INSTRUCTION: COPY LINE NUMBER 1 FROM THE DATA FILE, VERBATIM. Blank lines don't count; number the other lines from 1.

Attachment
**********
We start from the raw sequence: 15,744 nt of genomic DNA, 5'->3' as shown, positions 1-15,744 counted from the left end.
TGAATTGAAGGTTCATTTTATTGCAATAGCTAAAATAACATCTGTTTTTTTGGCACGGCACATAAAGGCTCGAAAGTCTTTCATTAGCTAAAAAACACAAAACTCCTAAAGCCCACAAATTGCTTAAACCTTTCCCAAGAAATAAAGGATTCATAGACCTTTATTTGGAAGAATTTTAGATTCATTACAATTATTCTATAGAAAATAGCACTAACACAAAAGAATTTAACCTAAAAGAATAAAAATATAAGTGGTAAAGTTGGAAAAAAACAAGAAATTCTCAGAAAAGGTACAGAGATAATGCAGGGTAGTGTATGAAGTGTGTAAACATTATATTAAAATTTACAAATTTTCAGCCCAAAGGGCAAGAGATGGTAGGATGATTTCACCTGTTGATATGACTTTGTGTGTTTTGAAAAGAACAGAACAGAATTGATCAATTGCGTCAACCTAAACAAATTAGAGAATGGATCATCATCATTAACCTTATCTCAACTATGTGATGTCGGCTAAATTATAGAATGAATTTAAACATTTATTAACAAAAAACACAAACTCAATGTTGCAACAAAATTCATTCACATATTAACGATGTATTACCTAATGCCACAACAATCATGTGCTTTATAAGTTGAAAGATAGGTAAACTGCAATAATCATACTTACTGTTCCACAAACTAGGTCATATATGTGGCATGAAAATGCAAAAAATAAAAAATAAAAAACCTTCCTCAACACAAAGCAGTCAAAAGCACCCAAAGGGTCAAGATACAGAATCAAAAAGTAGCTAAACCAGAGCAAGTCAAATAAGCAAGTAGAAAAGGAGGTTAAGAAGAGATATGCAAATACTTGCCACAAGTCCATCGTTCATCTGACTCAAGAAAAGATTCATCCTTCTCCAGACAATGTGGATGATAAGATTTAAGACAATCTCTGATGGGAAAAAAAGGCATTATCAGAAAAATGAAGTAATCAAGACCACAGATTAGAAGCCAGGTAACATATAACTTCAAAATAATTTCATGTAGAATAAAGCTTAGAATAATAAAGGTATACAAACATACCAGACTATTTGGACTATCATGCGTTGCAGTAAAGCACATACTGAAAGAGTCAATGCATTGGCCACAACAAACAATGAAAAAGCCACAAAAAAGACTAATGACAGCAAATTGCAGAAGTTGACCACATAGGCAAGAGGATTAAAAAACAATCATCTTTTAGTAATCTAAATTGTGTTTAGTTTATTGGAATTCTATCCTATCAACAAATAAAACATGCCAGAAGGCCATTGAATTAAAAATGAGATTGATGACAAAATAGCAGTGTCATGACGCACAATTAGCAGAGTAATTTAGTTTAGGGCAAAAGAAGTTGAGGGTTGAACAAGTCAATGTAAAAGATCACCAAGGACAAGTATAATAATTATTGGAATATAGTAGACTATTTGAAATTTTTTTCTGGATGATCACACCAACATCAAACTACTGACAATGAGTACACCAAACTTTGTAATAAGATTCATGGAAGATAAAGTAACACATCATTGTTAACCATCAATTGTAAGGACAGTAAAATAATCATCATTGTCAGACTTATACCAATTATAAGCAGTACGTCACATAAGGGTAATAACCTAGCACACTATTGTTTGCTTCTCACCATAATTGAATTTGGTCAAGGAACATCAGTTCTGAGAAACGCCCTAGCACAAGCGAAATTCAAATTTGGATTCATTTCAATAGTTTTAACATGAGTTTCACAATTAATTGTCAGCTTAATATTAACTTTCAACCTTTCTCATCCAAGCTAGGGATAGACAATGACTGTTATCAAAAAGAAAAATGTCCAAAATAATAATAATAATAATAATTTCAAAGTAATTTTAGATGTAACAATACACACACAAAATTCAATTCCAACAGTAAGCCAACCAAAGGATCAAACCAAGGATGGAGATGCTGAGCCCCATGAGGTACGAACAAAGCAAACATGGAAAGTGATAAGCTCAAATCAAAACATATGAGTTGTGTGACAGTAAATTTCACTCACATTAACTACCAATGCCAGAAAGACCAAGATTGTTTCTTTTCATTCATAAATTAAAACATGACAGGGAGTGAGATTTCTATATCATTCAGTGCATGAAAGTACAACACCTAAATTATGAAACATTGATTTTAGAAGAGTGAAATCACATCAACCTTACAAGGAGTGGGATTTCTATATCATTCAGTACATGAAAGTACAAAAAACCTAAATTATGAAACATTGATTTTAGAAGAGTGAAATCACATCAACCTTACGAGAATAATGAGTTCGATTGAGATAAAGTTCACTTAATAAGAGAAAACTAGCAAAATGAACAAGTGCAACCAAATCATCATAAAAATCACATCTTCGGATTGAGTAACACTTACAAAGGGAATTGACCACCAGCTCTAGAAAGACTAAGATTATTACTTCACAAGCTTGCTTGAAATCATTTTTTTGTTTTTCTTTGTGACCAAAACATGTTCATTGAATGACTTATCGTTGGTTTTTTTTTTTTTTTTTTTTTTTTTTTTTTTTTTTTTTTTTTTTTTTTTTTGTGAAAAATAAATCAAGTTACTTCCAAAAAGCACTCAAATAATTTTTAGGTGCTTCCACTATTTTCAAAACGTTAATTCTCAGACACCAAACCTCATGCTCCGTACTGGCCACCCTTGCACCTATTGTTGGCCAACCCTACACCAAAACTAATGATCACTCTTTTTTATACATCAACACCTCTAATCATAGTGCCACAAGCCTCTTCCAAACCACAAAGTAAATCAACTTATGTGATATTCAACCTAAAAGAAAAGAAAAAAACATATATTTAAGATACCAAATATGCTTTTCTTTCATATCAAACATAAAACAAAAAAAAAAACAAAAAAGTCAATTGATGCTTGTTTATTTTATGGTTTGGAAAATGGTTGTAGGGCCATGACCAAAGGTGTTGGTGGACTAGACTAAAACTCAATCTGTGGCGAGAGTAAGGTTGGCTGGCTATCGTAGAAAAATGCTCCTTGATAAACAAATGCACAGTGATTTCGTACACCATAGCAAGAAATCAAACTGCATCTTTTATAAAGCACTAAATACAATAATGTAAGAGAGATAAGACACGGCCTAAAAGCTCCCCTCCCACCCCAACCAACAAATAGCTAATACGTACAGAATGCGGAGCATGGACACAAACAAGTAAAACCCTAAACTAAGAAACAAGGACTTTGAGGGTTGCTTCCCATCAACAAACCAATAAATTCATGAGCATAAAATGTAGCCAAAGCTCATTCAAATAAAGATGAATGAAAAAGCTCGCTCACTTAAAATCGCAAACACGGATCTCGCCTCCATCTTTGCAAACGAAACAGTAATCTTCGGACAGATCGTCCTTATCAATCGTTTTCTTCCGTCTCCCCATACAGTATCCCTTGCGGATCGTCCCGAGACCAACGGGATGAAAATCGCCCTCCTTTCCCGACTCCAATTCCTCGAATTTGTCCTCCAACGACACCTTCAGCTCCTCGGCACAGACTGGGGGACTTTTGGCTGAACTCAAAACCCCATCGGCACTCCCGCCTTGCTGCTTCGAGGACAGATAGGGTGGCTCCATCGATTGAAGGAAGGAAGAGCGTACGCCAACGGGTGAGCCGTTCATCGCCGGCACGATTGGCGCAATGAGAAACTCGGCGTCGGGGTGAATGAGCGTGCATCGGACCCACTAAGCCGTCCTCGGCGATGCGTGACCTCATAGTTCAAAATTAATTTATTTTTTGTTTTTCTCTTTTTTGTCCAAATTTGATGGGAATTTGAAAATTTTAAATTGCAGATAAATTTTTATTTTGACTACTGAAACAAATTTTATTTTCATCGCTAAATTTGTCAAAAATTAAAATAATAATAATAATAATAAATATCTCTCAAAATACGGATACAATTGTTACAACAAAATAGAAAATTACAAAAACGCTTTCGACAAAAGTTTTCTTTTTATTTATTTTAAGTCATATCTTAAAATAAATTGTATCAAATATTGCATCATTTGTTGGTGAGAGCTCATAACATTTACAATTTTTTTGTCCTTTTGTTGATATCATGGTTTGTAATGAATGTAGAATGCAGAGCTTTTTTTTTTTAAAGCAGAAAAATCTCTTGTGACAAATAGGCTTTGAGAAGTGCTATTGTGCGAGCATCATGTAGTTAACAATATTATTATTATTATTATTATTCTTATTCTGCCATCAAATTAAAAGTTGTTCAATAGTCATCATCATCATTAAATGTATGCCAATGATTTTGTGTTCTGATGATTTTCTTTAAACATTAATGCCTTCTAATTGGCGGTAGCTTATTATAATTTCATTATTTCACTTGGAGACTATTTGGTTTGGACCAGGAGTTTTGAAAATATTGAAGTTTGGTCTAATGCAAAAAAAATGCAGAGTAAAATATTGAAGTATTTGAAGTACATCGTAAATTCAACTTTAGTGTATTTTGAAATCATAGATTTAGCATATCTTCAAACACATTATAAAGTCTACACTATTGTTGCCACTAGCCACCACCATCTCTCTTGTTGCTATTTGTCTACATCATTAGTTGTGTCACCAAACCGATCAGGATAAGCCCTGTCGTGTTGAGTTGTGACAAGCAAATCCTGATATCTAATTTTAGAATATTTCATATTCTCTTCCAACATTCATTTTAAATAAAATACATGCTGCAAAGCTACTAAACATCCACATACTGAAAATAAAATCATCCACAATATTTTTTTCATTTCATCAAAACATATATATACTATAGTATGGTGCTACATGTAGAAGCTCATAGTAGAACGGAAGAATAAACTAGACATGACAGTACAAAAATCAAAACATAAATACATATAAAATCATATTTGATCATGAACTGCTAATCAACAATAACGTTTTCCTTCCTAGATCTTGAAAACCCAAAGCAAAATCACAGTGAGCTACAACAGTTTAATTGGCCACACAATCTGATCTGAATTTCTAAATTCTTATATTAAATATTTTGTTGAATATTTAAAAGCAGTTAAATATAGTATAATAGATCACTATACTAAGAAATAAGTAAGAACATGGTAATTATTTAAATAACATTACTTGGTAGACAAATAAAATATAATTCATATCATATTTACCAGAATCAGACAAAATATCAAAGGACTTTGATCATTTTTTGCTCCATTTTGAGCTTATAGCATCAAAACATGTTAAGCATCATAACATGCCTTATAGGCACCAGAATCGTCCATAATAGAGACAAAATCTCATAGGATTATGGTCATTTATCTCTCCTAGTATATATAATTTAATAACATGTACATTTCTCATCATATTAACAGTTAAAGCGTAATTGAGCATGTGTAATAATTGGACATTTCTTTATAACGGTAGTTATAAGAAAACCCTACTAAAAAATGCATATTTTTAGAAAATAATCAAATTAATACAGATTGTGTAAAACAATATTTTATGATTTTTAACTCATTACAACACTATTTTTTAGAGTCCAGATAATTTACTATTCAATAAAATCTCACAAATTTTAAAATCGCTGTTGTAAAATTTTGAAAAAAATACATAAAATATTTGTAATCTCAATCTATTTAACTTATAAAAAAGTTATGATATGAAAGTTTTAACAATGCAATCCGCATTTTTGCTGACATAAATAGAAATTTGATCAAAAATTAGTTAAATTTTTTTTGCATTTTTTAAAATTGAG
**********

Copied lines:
We start from the raw sequence: 15,744 nt of genomic DNA, 5'->3' as shown, positions 1-15,744 counted from the left end.